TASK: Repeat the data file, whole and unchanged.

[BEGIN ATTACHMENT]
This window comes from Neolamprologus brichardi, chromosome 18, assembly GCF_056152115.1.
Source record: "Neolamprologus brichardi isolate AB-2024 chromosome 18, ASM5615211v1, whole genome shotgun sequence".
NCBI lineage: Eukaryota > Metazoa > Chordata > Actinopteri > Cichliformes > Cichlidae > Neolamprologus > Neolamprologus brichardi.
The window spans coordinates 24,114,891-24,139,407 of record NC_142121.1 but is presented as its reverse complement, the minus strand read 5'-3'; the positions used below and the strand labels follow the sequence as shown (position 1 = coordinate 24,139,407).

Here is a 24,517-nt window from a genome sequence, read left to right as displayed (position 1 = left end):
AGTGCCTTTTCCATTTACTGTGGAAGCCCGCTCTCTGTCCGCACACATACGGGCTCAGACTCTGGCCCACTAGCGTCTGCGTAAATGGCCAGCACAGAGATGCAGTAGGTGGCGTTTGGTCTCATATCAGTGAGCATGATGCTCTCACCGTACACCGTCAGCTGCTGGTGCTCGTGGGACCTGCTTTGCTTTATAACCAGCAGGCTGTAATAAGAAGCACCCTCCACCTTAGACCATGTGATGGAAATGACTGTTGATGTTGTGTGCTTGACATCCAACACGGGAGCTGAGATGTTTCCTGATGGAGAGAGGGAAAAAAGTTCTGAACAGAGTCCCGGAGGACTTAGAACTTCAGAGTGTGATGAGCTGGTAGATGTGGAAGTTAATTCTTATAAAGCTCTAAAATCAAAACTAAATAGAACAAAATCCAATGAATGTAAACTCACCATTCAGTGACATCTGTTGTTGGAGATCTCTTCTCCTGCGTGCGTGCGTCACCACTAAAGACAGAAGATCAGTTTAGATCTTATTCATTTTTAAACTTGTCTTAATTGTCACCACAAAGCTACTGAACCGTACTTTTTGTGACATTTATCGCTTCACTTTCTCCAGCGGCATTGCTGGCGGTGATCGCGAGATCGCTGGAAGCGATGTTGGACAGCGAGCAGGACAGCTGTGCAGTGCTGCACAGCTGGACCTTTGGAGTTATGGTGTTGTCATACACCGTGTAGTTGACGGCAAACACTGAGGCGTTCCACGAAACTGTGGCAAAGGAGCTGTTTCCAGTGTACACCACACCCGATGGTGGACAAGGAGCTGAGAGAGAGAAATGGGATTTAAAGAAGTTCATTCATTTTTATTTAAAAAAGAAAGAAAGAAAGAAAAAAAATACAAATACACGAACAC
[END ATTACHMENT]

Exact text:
This window comes from Neolamprologus brichardi, chromosome 18, assembly GCF_056152115.1.
Source record: "Neolamprologus brichardi isolate AB-2024 chromosome 18, ASM5615211v1, whole genome shotgun sequence".
NCBI lineage: Eukaryota > Metazoa > Chordata > Actinopteri > Cichliformes > Cichlidae > Neolamprologus > Neolamprologus brichardi.
The window spans coordinates 24,114,891-24,139,407 of record NC_142121.1 but is presented as its reverse complement, the minus strand read 5'-3'; the positions used below and the strand labels follow the sequence as shown (position 1 = coordinate 24,139,407).

Here is a 24,517-nt window from a genome sequence, read left to right as displayed (position 1 = left end):
AGTGCCTTTTCCATTTACTGTGGAAGCCCGCTCTCTGTCCGCACACATACGGGCTCAGACTCTGGCCCACTAGCGTCTGCGTAAATGGCCAGCACAGAGATGCAGTAGGTGGCGTTTGGTCTCATATCAGTGAGCATGATGCTCTCACCGTACACCGTCAGCTGCTGGTGCTCGTGGGACCTGCTTTGCTTTATAACCAGCAGGCTGTAATAAGAAGCACCCTCCACCTTAGACCATGTGATGGAAATGACTGTTGATGTTGTGTGCTTGACATCCAACACGGGAGCTGAGATGTTTCCTGATGGAGAGAGGGAAAAAAGTTCTGAACAGAGTCCCGGAGGACTTAGAACTTCAGAGTGTGATGAGCTGGTAGATGTGGAAGTTAATTCTTATAAAGCTCTAAAATCAAAACTAAATAGAACAAAATCCAATGAATGTAAACTCACCATTCAGTGACATCTGTTGTTGGAGATCTCTTCTCCTGCGTGCGTGCGTCACCACTAAAGACAGAAGATCAGTTTAGATCTTATTCATTTTTAAACTTGTCTTAATTGTCACCACAAAGCTACTGAACCGTACTTTTTGTGACATTTATCGCTTCACTTTCTCCAGCGGCATTGCTGGCGGTGATCGCGAGATCGCTGGAAGCGATGTTGGACAGCGAGCAGGACAGCTGTGCAGTGCTGCACAGCTGGACCTTTGGAGTTATGGTGTTGTCATACACCGTGTAGTTGACGGCAAACACTGAGGCGTTCCACGAAACTGTGGCAAAGGAGCTGTTTCCAGTGTACACCACACCCGATGGTGGACAAGGAGCTGAGAGAGAGAAATGGGATTTAAAGAAGTTCATTCATTTTTATTTAAAAAAGAAAGAAAGAAAGAAAAAAAATACAAATACACGAACAC